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Ag secretary discusses rural America

PORTAGEVILLE, Mo. (AP)--The government needs to work with rural America to create not only more jobs, but better-paying jobs, Secretary of Agriculture Tom Vilsack said, May 12.

Vilsack spoke at a forum at the University of Missouri Delta Center, an agricultural research facility near the Missouri Bootheel town of Portageville, about 170 miles south of St. Louis. Many of the 150 or so people in attendance were farmers or worked in ag-related jobs in surrounding small towns.

"Sometimes we think any job is something we should focus on," said Vilsack, the former governor of Iowa before joining the Obama administration. "We sometimes undermarket and undersell rural communities as a place to live and raise families."

The nation's economic downturn has affected communities big and small, but the rural economy has been particularly hard-hit.

A recent study by the University of Missouri Rural Policy Research Institute indicated that rural areas are losing jobs at a faster rate than the rest of the nation. Non-metropolitan counties lost 3.4 percent of their jobs for the 12 months ending in January, compared to a 2.8 percent drop in metro counties, according to the U.S. Bureau of Labor Statistics.

It's even worse in Missouri--the institute said Missouri's 79 non-metro counties lost jobs at an annual rate of nearly 4 percent.

And no place in Missouri has felt the sting more than the Bootheel region of the far southeastern part of the state. While Missouri's poverty rate overall is 11.8 percent, the rate in the Bootheel is 20.4 percent.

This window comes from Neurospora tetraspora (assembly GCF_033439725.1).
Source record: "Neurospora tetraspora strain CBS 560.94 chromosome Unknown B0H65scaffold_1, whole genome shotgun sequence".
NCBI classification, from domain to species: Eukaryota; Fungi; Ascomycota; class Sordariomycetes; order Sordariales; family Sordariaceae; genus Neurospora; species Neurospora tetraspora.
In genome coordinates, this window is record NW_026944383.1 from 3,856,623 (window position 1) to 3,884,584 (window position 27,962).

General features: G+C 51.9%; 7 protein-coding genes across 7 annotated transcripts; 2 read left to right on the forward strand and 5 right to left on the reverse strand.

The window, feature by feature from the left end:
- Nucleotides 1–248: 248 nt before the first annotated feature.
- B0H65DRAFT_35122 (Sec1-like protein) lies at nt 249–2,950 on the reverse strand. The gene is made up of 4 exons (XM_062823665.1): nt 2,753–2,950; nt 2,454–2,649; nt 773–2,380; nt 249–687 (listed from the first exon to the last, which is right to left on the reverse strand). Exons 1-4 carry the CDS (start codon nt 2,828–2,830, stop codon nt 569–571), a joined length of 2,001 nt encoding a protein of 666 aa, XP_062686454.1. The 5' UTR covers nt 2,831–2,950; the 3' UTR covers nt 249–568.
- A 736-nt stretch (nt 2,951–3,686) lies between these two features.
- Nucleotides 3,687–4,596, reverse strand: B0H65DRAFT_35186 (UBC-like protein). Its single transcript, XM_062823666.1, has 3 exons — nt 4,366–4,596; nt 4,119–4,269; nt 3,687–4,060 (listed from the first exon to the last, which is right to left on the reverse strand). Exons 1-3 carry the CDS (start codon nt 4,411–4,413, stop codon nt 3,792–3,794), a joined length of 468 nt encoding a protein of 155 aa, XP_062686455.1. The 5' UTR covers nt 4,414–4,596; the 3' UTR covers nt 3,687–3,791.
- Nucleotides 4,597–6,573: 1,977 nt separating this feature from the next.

Scott Matthews of Sikeston told Vilsack that the estate tax is detrimental to farmers who are faced with a big tax payment when a farm is passed down after an older member of the family dies. He suggested an estate tax exemption for agricultural land.

"One of the biggest problems we have in small towns is you can't afford to own the farm anymore," Matthews said.

Vilsack, who grew up in Pittsburgh, said he quickly developed an understanding of the kinds of issues farmers face after moving to Iowa, his wife's home state.

"I started doing tax returns for farmers and I realized how difficult it was," he said.

Vilsack said a priority is enticing more young people to stay on the farm, or to get started in farming. He cited statistics indicating that the average farmer is now 57, and the percentage of young people staying in farming is dropping drastically.

He supports a program aimed at helping young farmers get started and stay in business, but acknowledged it can be a tough sell considering the capital investment for land, livestock, supplies and equipment.

"Where does a kid 25 years old get those kind of resources?" he asked.

Responding to a question from an ethanol producer, Vilsack said the president hopes to continue building the biofuels industry.

"We need to look at ways we can encourage the expansion of the biofuels market," he said.

That was welcome news to Gerald Bryan, 66, an agronomy specialist from Jackson. He is hopeful that President Obama's push for renewable sources of energy will aid small towns and rural areas.

"Wind, timber--there are a lot of ways timber can be used for energy," Bryan said. "That's going to revitalize these communities. Twenty to 25 jobs at an ethanol plant will make a big impact in a town of 500 or 1,000."

Vilsack said he has spent part of his first 100-plus days on the job "rebranding" USDA. He said most people think the department works strictly with farmers and ranchers. In fact, he said, the department is involved in food safety, expanding technology to underserved areas, in promoting American products abroad, even in helping to fight the war on terror by pushing for development of legitimate crops instead of poppy in places around the world.

"Our brand is really that we're an every-day, every-way USDA," Vilsack said.



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